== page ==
As noted above, an Israeli school bus was struck by a missile launched from Gaza by a Palestinian armed group, critically injuring a boy who later died from his injuries. In a separate incident, a Palestinian armed group fired a rocket from Gaza which landed on the roof of a kindergarten in southern Israel; no injuries were reported. In addition, a Grad rocket fired by a Palestinian armed group caused minor damage to a school fence in southern Israel.
Six other incidents involve the presence of Israeli security forces taking part in attacks, raids, forced entry, and search and arrest operations, including the use of teargas on students. During a 4 day curfew in the village of Awarta the secondary school for girls was used by Israeli forces as an interrogation centre for village residents, including children. Students from two schools in the Gaza buffer zone were evacuated due to frequent firing by Israeli forces close to the schools; in one incident the firing reached within 6 meters of the school walls and in the other incident resulted in damages to a number of classrooms. Four other incidents include the damage of 5 schools in Gaza during Israeli air strikes targeting nearby areas. Also included is a demolition order issued against a new school building in the West Bank with additional classrooms.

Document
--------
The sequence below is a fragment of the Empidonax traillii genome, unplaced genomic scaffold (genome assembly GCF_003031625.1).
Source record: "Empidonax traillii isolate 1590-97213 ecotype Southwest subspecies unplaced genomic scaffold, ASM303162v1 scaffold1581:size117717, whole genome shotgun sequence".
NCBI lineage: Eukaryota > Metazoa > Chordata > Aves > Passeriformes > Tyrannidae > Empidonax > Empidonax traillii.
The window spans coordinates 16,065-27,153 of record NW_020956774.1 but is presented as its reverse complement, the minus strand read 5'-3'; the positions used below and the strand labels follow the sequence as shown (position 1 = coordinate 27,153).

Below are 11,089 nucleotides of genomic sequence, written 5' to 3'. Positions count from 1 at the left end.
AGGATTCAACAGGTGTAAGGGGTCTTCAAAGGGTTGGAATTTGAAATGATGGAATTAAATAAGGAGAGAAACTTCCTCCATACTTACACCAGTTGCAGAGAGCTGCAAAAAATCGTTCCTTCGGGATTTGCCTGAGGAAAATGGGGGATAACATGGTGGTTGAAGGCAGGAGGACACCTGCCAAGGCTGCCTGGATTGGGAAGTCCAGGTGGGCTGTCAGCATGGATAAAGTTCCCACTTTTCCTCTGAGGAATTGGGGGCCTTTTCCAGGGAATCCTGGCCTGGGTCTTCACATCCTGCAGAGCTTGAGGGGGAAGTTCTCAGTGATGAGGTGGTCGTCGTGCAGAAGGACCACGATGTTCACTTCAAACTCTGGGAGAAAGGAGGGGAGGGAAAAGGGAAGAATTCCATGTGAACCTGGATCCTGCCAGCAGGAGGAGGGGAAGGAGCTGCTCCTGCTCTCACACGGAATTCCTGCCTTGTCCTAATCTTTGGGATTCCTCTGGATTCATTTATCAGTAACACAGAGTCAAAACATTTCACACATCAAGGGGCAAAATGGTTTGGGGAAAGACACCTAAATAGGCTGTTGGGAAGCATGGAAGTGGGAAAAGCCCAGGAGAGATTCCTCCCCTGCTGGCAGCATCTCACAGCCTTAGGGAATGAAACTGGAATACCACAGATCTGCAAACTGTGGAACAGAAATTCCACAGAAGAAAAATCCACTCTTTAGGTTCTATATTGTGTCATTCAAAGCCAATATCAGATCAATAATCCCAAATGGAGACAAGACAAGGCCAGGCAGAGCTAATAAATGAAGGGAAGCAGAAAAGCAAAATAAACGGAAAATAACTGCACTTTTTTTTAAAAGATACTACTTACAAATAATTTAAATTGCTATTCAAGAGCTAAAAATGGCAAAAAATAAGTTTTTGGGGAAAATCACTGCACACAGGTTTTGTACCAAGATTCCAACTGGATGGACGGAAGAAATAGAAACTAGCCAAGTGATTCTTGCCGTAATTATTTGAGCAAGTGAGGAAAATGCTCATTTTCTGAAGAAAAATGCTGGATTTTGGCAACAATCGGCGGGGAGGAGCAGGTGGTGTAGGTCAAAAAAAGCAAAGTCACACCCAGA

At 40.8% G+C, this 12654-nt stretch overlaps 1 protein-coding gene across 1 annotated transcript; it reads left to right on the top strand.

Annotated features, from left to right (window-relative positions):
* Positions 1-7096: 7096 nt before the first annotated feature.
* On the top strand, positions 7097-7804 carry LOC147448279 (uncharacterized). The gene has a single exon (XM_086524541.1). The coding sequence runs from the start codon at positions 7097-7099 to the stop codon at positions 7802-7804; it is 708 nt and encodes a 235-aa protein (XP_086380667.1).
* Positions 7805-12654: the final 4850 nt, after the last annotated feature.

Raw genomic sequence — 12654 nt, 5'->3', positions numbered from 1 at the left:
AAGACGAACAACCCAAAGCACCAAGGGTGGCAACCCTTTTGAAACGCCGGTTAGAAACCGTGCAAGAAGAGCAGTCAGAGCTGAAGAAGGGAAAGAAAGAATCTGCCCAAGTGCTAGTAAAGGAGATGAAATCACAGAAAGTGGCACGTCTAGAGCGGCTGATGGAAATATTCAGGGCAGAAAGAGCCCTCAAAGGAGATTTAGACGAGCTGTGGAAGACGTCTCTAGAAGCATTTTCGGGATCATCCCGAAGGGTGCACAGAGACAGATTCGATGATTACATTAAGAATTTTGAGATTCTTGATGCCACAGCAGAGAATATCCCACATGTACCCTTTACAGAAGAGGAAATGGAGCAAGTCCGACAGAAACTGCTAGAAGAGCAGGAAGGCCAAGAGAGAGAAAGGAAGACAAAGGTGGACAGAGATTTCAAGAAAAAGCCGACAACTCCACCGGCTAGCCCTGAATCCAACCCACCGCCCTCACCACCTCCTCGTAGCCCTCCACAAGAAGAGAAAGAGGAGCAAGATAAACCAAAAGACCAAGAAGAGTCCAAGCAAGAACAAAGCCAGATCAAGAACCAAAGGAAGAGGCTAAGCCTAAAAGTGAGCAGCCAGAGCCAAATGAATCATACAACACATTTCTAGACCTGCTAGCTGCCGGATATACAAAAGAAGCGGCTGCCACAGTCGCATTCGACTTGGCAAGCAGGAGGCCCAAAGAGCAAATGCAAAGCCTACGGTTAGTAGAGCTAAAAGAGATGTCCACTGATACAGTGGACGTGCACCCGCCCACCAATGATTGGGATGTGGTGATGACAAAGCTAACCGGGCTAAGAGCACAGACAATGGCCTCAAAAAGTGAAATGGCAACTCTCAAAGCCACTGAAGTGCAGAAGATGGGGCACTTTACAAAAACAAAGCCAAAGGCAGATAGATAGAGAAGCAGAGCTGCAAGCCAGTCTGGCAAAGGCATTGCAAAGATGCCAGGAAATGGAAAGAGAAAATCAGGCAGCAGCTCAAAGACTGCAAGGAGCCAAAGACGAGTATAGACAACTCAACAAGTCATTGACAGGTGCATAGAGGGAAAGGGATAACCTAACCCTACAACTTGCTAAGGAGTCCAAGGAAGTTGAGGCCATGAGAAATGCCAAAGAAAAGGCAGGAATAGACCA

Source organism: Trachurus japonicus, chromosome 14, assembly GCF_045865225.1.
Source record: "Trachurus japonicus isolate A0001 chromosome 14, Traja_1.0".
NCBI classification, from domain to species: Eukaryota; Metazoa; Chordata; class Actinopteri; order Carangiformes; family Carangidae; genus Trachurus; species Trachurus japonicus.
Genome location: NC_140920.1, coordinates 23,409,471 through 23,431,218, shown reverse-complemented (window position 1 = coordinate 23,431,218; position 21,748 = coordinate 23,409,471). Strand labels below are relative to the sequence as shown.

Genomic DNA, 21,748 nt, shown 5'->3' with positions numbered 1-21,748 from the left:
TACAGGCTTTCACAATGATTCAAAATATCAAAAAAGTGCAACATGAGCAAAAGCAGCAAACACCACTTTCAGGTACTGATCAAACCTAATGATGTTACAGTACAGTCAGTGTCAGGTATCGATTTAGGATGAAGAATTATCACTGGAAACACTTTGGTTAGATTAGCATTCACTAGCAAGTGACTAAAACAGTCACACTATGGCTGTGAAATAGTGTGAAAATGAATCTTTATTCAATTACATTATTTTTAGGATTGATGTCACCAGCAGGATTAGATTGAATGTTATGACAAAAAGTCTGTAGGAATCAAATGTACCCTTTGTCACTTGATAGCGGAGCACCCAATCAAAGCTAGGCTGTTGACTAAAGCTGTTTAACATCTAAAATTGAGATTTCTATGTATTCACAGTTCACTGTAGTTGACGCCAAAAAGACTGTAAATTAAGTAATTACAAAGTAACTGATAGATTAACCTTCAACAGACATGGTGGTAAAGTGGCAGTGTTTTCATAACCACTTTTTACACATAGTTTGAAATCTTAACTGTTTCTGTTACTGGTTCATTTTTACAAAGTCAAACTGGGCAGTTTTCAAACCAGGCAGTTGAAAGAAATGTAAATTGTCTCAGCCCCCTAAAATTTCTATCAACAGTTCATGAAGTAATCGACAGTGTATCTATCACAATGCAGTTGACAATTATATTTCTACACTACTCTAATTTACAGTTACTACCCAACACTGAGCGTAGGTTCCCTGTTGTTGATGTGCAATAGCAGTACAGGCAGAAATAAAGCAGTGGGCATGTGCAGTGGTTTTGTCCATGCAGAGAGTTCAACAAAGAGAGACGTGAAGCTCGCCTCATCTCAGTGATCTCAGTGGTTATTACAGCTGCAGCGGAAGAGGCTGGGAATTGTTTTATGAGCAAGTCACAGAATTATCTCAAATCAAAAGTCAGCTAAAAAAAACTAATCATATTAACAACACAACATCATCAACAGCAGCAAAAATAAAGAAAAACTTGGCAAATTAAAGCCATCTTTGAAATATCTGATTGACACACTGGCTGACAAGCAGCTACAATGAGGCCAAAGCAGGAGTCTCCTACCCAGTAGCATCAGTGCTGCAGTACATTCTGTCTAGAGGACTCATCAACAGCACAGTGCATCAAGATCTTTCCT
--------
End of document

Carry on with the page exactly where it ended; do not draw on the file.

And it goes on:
Denial of Humanitarian Access/Impact of the Conflict on Access to Basic Services
Access to Healthcare
Children in need of specialized medical care outside of Gaza continue to face severe and at times fatal access restrictions. In March and April 2011, the Israeli District Liaison Office approved 686 out of 706 applications for children to cross Erez for medical treatment outside of Gaza. Twenty applications were delayed, no cases were denied. A 3 year old girl suffering from meningitis and related health complications died while waiting for referral to an Israeli hospital.
For more information on referral of patients from Gaza strip see: http://issuu.com/who-opt/docs/update_rad_march_2011 or
In Gaza, four schools were closed as a result of escalating tension and hostilities between Israeli forces and Palestinian armed groups, affecting 2,123 students.
In the West Bank, a security incident between PA security forces and Israeli settlers resulted in an Israeli military incursion into Nablus City and the closure of checkpoints. Four schools were closed for one day, affecting 2,724 students, and 7 schools were closed for half a day, affecting 3,923 students. In addition, 85 teachers were denied access to schools due to closure of the checkpoints. In Awarta, a curfew resulted in the closure of 4 schools for 5 days, affecting 1,647 children.